Your erstwhile editor sacrificed himself and upgraded
to Windows 98. My experiences to date relate to my own
machine: a hot - well, it was when I bought it - Pentium
166, 64 MB memory with an ASUS motherboard and the FX
chipset. Initially, I upgraded over Windows 95 but then
decided to "clean house" and install to a
freshly formatted hard drive. Now, there are pros and
cons to each approach. The upgrade is less time consuming
since you do not have to reinstall all your applications;
conversely, it may allow a lot of unnecessary baggage to
This installation is certainly smoother and faster.
There were many fewer questions to answer; Windows 98
Setup has automated most of the hardware detection and
for me it was flawless. As a test, I turned on my vintage
scanner with a proprietary pseudo-SCSI card; Windows 98
detected it and installed its driver! Under Windows 95, I
was on my own.
Windows 98 is supposed to be faster and more stable. I
have not noticed any speed differences - mind you, I did
not time everything with a stopwatch. Suffice to say that
it is not noticeably slower! Crashes: Windows 95 did on
occasion. Windows 98 itself has crashed much less
frequently; however, I notice that the Windows 95 crash-prone
applications still crash on occasion while running under
Windows 98. On the plus side, they rarely dragged Windows
98 down with them. Check the web sites for your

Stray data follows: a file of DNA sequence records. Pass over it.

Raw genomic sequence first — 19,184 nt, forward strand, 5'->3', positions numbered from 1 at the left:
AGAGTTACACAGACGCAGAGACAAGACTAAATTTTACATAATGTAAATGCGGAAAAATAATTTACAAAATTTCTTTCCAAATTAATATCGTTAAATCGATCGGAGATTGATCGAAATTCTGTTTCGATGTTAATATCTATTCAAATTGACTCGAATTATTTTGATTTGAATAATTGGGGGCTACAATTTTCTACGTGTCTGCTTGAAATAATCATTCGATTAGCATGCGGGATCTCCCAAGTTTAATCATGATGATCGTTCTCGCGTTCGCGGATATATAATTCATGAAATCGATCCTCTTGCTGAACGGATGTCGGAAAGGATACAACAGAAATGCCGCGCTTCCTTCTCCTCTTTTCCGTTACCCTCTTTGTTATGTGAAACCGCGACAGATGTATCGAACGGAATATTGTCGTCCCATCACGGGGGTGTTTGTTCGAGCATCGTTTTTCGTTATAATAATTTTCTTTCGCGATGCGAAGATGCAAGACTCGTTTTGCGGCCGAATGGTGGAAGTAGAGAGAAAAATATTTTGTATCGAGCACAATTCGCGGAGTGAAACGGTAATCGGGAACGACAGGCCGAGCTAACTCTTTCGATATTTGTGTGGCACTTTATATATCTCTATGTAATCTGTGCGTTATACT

applications; there are many Windows 98 upgrades
I have deactivated the Active Desktop and Webcasting.
This might be useful if you are a Microsoft Network
client. I am not; "Nuff said!" Anyway,
tradition dies hard.
Yes, I installed FAT 32. I was not desperate for hard
drive space; however, I believe that the future is here
and I might as well adjust. Yes, it does promote
efficiency (smaller clusters) although I can't determine
if it is faster or slower. Regarding stability: well, it
has not crashed - yet! To be fair, any drive will crash;
the correct question is "when" not "if"
and the FAT version is not relevant. I feel more secure
running FAT 32 than I did while experimenting with drive
compression (Stacker, DoubleSpace or DriveSpace).
Yes, there are reports of problems: indeed, horror
stories; however, that has not been my experience.
Apparently, there are problems with some applications (these
are third party reports and not my personal experiences)
including: Office 95 or earlier, Photoshop 4.x and some
plug-ins for it, and some development packages. For those
anticipating upgrading a Stacker compressed drive - don't
remove the compression before upgrading.
Many applications will run better with the latest
version; often, these are free downloads from the
company's web site. In particular, upgrade utilities (for
example: Norton Utilities, Nuts and Bolts, or First Aid)
to make them FAT 32 aware. Virus checkers and backup
programs are other potential problems.
Given the wide choice of backup media available, I was
disappointed that Windows 98 backup module (licensed from